This means you can order it to clean specific areas of your home, and it can also be voice-controlled using Alexa or Google Home, making floorcare as easy as: ‘Alexa, clean the living room.’
It also has ‘PerfectEdge’ technology, designed to ensure dirt lurking in awkward corners is picked up. This uses sensors to recognise walls and edges, and hugs them so that the specially angled side brush can get deeper into corners.
Filtration hasn’t always been a top priority for robot vacuums, but the s9+ puts paid to that, claiming its filtration system is designed to prevent tiny dust particles and allergens such as pollen and mould spores leaking back into your home.
That, combined with the minimal dust-emptying, could be enough to swing it for those sensitive to allergens.
Extra suction on carpets
The s9+ recognises when it hits carpets, and ups the suction for a more powerful clean. As this is traditionally a tougher job, that could be handy. It’s something we’ve seen start to creep in on cordless vacuums such as the Dyson V11 Absolute.
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How does it compare to the older, cheaper iRobot Roomba 980?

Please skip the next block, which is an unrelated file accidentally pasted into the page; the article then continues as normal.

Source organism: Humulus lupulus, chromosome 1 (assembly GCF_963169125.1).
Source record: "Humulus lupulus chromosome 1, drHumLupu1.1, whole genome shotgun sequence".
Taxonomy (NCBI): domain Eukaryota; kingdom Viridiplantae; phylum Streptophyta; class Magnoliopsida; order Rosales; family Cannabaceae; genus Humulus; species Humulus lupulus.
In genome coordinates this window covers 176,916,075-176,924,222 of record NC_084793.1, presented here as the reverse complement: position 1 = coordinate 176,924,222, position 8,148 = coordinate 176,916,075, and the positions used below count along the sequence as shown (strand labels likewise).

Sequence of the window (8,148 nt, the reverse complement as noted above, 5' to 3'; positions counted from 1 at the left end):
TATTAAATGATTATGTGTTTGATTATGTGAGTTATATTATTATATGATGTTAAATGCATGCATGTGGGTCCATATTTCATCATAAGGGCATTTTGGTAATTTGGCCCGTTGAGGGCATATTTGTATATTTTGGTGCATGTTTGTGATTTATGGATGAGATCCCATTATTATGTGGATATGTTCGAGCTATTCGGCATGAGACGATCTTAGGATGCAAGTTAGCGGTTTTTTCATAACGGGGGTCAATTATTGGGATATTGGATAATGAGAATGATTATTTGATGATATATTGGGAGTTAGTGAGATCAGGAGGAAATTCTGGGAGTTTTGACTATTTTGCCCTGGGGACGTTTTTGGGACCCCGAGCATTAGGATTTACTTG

The older Roomba 980 was the breakthrough robot vacuum for iRobot. It rose to fame partly due to notable appearances in TV shows such as Breaking Bad, Parks & Recreation and Jonathan Creek.
We’re yet to spot the new s9+ on-screen, but iRobot could line it up for a self-cleaning cameo. Keep your eyes peeled.
The first major difference is the price. The older Roomba 980 can be picked up for around £450, less than a third of the price of the new s9+.
As you might expect, it’s also not as smart or as packed with features. You can still programme it to clean at certain times and use Alexa or Google Home to voice-operate it, but it doesn’t empty itself and the mapping system is more basic.
They’re also different sizes. The Roomba 980 is quite compact at only 10cm tall, enabling it to slip under furniture. The s9+ sits even lower to the ground at just 9.2cm high. It is twice as wide as the Roomba 980 at just over 30cm wide though, so tight gaps are more likely to be a struggle.